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Eranga Jayawardena, AP
Relatives of a blast victim grieve outside a morgue in Colombo, Sri Lanka, Sunday, April 21, 2019.

The attacks Sunday on Christians in Sri Lanka were shocking in their horrific cruelty. Just as worshippers were assembling to celebrate the doctrines of renewal, resurrection, atonement and forgiveness, so central to the worship of Jesus Christ, murderous bombs tore through churches and hotels catering to believers.

The world was stunned, but it should not have been surprised.

Believers are under frequent attack in many nations. Sri Lanka may be a surprising target because of its relatively peaceful conditions, but worshippers are under near constant bombardment throughout the Middle East, Northern Africa and in many parts of Asia. In some countries, they may not be systematically murdered, but they are denied employment and face other forms of discrimination.

The Pew Research Center published a report in 2016 cataloguing the rise in these crimes. It found that Christians face harassment in 144 nations. Muslims were right behind them, facing harassment in 142. Jews faced similar treatment in 87 countries. Each of these numbers was considerably higher than in a similar study published in 2007.

It is appropriate to ask, why is the United States not making this a bigger focus of its foreign policy? Why are Christian congregations of all denominations, so prevalent in this country, not doing more to help their brothers and sisters? Where is the sense of outrage?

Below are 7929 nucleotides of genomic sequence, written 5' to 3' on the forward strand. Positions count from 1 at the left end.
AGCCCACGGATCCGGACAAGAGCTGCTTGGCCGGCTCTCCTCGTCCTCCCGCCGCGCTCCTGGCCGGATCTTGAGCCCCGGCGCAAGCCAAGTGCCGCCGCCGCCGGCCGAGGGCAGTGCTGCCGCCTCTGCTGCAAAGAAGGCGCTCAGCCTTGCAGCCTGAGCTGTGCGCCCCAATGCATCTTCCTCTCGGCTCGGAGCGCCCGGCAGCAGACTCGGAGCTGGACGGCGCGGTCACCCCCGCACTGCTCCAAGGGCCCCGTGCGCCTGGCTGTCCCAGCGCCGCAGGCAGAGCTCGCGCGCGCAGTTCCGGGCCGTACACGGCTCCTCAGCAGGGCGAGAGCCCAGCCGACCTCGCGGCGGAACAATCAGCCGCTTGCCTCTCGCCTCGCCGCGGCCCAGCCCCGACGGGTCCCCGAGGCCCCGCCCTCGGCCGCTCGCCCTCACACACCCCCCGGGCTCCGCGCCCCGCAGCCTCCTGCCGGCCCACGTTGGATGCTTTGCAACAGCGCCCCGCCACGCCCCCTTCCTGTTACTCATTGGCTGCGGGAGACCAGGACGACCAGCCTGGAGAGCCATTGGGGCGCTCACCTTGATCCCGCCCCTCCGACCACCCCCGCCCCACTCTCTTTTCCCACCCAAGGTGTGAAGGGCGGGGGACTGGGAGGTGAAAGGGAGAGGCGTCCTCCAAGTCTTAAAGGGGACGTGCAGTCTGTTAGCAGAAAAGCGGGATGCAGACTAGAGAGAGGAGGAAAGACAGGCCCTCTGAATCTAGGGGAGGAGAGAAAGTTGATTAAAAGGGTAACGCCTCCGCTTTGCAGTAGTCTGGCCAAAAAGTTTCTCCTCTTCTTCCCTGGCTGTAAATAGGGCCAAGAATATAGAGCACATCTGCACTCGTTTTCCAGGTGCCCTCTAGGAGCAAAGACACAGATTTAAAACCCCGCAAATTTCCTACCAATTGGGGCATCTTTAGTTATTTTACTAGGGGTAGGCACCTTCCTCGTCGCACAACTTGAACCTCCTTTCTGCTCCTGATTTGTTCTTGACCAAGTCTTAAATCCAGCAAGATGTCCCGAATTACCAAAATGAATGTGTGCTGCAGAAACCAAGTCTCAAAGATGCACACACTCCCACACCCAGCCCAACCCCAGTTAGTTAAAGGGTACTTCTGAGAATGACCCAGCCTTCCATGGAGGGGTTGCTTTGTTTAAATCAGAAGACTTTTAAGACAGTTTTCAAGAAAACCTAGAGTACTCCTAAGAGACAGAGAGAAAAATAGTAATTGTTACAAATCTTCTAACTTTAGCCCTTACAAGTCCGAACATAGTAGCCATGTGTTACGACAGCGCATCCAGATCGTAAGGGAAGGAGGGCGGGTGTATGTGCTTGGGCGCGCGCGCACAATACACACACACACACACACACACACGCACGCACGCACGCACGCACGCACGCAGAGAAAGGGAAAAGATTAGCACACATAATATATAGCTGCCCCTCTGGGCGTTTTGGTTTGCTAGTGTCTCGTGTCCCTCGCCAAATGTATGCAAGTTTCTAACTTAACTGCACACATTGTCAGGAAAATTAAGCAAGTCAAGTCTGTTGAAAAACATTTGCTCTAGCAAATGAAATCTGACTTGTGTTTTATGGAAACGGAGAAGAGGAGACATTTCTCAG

Sri Lanka caught the attention of the media because of its awful scope — at least 290 people killed and more than 500 wounded — and because of its timing on Easter morning. But smaller atrocities happen all the time with little notice. In parts of the Middle East, Christians have been virtually eradicated. In Libya last December, authorities discovered the remains of 34 Ethiopian Christians buried in a mass grave, put there by ISIS fighters.

Some experts estimate that the persecution of Christians is worse worldwide today than during the Roman Empire, when they were fed to lions as entertainment, or during the reign of Joseph Stalin in the Soviet Union.

And yet Americans, and indeed much of the Western world, appear to be largely ignorant.

Giles Fraser, a parish priest in England, wondered about this recently in The Guardian. “We are living through one of the most serious phases of Christian persecution in history, and most people refuse to acknowledge it,” he wrote.

“Why no outrage? Yes, these horrendous murders will make the press for a day or two — but we generally care more about the fire in a famous cathedral than we do about those people who have their bodies blown to bits in architecturally less significant places of worship.”

We would clarify that the fire in the Notre Dame Cathedral was indeed a tragedy on many levels, worthy of the attention it received. But the systematic persecution of Christians, Muslims and Jews worldwide also deserves much more attention than it is receiving.

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It ought to be a focus of the White House, as well as of Congress. The nation’s leaders also should revive a sense of the need to safeguard religious liberty in this country, to which persecuted people often look for protection.

And despite the current anti-immigration climate, this nation should be a refuge for the many who would flee persecution.

Sri Lanka may seem far from here, but its people are not so different from us. Those who approached Easter morning with a sense of joy and thanksgiving were no different than the many who did the same here.

The victims deserve more than just fleeting attention. They deserve a resolve to do more to end religious persecution wherever it exists.